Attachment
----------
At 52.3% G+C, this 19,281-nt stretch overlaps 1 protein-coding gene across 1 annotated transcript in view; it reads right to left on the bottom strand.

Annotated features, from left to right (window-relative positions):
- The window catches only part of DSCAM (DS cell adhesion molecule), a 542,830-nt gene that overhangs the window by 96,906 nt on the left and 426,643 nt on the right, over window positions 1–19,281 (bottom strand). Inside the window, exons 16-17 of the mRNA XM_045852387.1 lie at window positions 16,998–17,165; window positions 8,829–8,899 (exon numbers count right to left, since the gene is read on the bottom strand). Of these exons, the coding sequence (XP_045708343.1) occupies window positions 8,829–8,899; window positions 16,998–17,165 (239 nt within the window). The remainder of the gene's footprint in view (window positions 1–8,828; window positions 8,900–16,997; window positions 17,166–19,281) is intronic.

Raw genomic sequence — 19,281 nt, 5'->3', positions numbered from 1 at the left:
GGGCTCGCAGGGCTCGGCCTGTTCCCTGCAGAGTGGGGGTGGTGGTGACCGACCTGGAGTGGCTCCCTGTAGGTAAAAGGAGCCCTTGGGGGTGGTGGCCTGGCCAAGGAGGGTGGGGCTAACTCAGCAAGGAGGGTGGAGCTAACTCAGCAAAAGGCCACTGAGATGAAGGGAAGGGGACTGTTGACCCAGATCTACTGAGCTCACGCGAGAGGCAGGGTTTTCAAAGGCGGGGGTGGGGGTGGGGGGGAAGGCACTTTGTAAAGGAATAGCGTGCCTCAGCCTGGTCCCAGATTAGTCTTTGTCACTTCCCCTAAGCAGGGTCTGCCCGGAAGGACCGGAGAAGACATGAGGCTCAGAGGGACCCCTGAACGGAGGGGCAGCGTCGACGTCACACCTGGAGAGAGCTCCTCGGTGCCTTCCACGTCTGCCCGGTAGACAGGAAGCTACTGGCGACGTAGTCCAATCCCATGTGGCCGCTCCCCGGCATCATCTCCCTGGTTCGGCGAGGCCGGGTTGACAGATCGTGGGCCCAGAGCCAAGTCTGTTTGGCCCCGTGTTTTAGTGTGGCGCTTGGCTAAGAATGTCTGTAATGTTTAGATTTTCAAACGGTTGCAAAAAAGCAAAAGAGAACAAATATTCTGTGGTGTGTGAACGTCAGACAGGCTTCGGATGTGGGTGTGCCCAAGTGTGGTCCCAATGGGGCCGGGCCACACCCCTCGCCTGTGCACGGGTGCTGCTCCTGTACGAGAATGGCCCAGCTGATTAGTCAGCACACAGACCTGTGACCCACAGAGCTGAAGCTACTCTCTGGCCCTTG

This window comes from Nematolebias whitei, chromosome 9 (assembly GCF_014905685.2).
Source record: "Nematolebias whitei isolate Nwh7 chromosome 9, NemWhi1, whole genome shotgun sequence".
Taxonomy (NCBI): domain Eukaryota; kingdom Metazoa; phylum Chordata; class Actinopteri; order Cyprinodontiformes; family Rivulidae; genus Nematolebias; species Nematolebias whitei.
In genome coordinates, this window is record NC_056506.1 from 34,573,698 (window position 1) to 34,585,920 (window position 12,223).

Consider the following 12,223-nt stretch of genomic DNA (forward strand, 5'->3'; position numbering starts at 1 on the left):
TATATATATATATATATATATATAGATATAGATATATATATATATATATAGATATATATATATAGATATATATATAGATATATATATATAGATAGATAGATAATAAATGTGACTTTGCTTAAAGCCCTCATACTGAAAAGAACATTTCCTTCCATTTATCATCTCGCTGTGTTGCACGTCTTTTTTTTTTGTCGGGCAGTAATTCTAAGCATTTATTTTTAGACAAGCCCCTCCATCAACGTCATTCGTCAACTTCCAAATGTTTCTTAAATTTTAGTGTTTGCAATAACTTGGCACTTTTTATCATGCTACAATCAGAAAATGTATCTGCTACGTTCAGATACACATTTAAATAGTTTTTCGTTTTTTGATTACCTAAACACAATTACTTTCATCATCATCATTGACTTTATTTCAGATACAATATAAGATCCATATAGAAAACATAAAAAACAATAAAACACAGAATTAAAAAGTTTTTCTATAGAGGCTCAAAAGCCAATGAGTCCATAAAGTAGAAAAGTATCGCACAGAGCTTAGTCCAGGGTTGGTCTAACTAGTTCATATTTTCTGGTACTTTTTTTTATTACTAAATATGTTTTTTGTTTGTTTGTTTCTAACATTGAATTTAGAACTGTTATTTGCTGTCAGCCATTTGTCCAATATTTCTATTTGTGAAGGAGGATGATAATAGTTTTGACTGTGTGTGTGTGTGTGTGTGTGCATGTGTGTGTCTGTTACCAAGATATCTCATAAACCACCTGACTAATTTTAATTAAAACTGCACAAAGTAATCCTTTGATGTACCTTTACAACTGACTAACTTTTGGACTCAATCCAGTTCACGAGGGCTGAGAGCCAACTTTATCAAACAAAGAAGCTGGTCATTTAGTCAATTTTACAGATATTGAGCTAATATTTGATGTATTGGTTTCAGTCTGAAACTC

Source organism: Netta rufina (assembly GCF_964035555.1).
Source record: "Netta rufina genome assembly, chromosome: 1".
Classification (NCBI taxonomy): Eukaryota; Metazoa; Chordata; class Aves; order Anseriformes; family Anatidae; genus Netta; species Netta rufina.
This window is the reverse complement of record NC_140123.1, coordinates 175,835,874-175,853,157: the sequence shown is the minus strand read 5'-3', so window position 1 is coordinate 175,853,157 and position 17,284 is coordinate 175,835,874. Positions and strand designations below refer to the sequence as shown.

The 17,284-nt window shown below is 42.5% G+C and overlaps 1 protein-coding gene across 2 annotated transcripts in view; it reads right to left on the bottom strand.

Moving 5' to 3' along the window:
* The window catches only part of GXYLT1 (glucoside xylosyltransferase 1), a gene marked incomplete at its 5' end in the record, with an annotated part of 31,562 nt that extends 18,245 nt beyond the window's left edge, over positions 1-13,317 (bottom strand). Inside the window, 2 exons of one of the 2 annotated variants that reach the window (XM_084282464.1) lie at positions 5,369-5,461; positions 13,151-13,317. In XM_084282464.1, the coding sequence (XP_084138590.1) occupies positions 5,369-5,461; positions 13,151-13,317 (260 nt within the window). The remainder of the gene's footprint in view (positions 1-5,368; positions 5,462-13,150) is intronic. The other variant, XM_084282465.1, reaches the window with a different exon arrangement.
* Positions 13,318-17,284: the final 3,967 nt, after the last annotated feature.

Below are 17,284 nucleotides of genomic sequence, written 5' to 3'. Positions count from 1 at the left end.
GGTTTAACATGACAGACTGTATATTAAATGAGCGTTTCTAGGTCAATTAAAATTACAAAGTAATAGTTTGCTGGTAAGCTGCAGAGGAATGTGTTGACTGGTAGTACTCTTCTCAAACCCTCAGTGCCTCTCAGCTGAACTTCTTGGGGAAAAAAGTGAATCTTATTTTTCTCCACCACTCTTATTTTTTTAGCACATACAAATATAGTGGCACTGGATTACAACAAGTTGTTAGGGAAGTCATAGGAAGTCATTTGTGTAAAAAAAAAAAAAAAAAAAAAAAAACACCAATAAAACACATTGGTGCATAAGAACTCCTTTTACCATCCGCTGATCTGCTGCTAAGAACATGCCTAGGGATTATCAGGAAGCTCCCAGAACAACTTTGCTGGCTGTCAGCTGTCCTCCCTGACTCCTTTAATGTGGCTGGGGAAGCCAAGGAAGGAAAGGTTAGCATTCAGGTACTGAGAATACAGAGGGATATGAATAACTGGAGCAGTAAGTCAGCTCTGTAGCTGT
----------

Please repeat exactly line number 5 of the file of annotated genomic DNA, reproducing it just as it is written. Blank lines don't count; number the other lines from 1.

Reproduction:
GGGCTCGCAGGGCTCGGCCTGTTCCCTGCAGAGTGGGGGTGGTGGTGACCGACCTGGAGTGGCTCCCTGTAGGTAAAAGGAGCCCTTGGGGGTGGTGGCCTGGCCAAGGAGGGTGGGGCTAACTCAGCAAGGAGGGTGGAGCTAACTCAGCAAAAGGCCACTGAGATGAAGGGAAGGGGACTGTTGACCCAGATCTACTGAGCTCACGCGAGAGGCAGGGTTTTCAAAGGCGGGGGTGGGGGTGGGGGGGAAGGCACTTTGTAAAGGAATAGCGTGCCTCAGCCTGGTCCCAGATTAGTCTTTGTCACTTCCCCTAAGCAGGGTCTGCCCGGAAGGACCGGAGAAGACATGAGGCTCAGAGGGACCCCTGAACGGAGGGGCAGCGTCGACGTCACACCTGGAGAGAGCTCCTCGGTGCCTTCCACGTCTGCCCGGTAGACAGGAAGCTACTGGCGACGTAGTCCAATCCCATGTGGCCGCTCCCCGGCATCATCTCCCTGGTTCGGCGAGGCCGGGTTGACAGATCGTGGGCCCAGAGCCAAGTCTGTTTGGCCCCGTGTTTTAGTGTGGCGCTTGGCTAAGAATGTCTGTAATGTTTAGATTTTCAAACGGTTGCAAAAAAGCAAAAGAGAACAAATATTCTGTGGTGTGTGAACGTCAGACAGGCTTCGGATGTGGGTGTGCCCAAGTGTGGTCCCAATGGGGCCGGGCCACACCCCTCGCCTGTGCACGGGTGCTGCTCCTGTACGAGAATGGCCCAGCTGATTAGTCAGCACACAGACCTGTGACCCACAGAGCTGAAGCTACTCTCTGGCCCTTG